posted 1 Jan 2001 in Volume 4 Issue 4
For companies operating in the pharmaceutical sector, product diversification is seen as a favourable means of achieving marketdominance. Katriona Knapman explores how knowledge management is becoming a crucial discipline for those companies that rely on formulations in their product development process.
Formulation is the preferred method of product development in today’s chemical industry. However, it is impossible for the formulation chemist to keep track of the vast amount of knowledge involved in formulation processes. Global research and development, mergers and acquisitions, and retiring expertise, further complicate the issue. But knowledge management is coming to the rescue.Formulate or die
The soaps and detergents industry is historically one of the most competitive consumer sectors. Companies such as Procter & Gamble and Unilever invented marketing in order to satisfy their customers’ needs in the most efficient manner, thereby winning market share from their competitors.
Today detergent manufacturers still battle for shelf space, and consumers are faced with an increasingly broad choice - biological or non-biological detergents, powder or liquid cleaners, scented or fragrance-free soaps. Walking past the range of detergents available in any supermarket, the sheer variety cannot escape your attention. The labels – ‘reformulated for a whiter wash’, ‘new meadow-fresh fragrance’ - give away the industry’s secret. These ‘new’ offerings are not a result of revolutionary breakthroughs in detergency. Rather, they are the result of the continuous tweaking carried out in the formulations department.
Manufacturers see product diversification as a viable means to achieving market share. As well as producing many different variations of products in their home markets, manufacturers adapt their products for different markets around the world. The range of detergent products is phenomenal in a global market dominated by only three or four large players.
And most of this is achieved by reformulating existing products.
Formulation is relevant to a host of consumer goods, from paints and dyes, to chocolate and ice cream, soaps and detergents, and pharmaceuticals. Formulation is the process of mixing the ingredients and refining the production process in such a way as to meet all of the marketing requirements for the product. Balancing the ingredients and processes that make up the final product is a fine art.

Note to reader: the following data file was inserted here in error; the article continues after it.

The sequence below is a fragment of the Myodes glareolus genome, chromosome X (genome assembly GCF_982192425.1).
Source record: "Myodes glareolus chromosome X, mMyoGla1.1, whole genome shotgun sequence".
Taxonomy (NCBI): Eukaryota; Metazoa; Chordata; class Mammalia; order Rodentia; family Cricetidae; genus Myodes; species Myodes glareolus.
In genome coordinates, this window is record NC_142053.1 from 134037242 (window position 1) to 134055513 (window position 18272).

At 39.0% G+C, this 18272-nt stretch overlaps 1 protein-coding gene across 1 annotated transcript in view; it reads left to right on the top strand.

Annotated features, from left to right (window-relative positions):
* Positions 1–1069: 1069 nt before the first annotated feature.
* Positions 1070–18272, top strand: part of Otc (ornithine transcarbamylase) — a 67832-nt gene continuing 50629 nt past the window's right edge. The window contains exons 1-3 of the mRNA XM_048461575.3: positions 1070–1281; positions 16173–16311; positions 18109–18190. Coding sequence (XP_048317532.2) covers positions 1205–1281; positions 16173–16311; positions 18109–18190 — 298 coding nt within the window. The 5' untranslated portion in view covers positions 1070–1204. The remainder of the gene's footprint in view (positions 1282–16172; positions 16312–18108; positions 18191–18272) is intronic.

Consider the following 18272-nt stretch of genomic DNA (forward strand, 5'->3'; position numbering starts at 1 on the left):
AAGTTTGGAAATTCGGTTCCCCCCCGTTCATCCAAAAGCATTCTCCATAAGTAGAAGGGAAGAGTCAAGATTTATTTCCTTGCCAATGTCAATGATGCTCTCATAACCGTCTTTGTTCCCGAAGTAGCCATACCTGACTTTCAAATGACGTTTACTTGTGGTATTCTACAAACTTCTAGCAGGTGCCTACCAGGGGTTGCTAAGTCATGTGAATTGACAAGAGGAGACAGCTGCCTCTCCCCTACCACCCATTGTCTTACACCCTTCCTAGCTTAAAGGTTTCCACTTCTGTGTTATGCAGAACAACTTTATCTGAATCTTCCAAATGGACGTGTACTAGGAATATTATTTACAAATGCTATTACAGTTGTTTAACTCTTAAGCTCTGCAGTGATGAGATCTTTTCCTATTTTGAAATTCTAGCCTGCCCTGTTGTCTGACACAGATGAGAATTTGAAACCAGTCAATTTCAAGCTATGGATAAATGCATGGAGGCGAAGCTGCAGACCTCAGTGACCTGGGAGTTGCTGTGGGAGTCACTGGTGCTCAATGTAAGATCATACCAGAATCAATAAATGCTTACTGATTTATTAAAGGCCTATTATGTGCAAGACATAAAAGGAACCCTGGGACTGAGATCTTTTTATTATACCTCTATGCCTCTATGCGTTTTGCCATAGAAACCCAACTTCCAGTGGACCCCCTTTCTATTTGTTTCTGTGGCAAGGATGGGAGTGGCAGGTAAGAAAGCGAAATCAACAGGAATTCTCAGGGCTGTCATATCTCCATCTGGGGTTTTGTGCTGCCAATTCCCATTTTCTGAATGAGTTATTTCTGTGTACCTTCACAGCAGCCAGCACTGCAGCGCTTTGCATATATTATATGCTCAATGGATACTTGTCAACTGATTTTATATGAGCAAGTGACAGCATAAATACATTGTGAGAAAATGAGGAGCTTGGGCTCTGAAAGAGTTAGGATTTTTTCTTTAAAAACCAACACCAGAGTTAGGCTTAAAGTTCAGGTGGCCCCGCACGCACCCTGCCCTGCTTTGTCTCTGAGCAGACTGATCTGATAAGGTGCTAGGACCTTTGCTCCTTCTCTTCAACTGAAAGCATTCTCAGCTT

With a washing powder, the amount of detergent, water softener, ‘foamer’, fragrance, colouring, and enzymes can all be altered to meet consumer taste and environmental requirements. With a cocoa powder, the ingredients may have to be balanced to achieve a creamy taste while keeping costs under a certain level. Formulation chemists may be faced with the challenge of creating a new paint that is both anti-corrosive and anti-graffiti. In a pharmaceutical company the requirement may be to deliver a drug in a small tablet that has a long shelf life.
Basically, formulations are processed mixtures of ingredients (usually chemicals), combined according to a set recipe in order to produce certain attributes in the final product. Using the correct recipe is often as vital as getting the ingredients right, and the processes involved can be very complex.
New formulations are designed for a variety of reasons:
The chemicals industry today is faced with increasing pressure over environmental regulations, health and safety standards, increased customer habit analysis, and the requirement to maintain competitiveness in a global market. All of these factors put pressure on the formulations department to perform to higher levels of efficiency and effectiveness.The goal of global formulations
In the age of the global chemical company, international communication and co-ordination are issues as never before. As the world has become more unified, the benefits of having separate national organisations have diminished. Chemicals companies have expanded into global markets and are leveraging their global presence to take advantage of economies of scale and different local strengths.
Formulations are also becoming more standardised around the world in order to achieve economies of scale. However, they can never be completely globalised for two main reasons.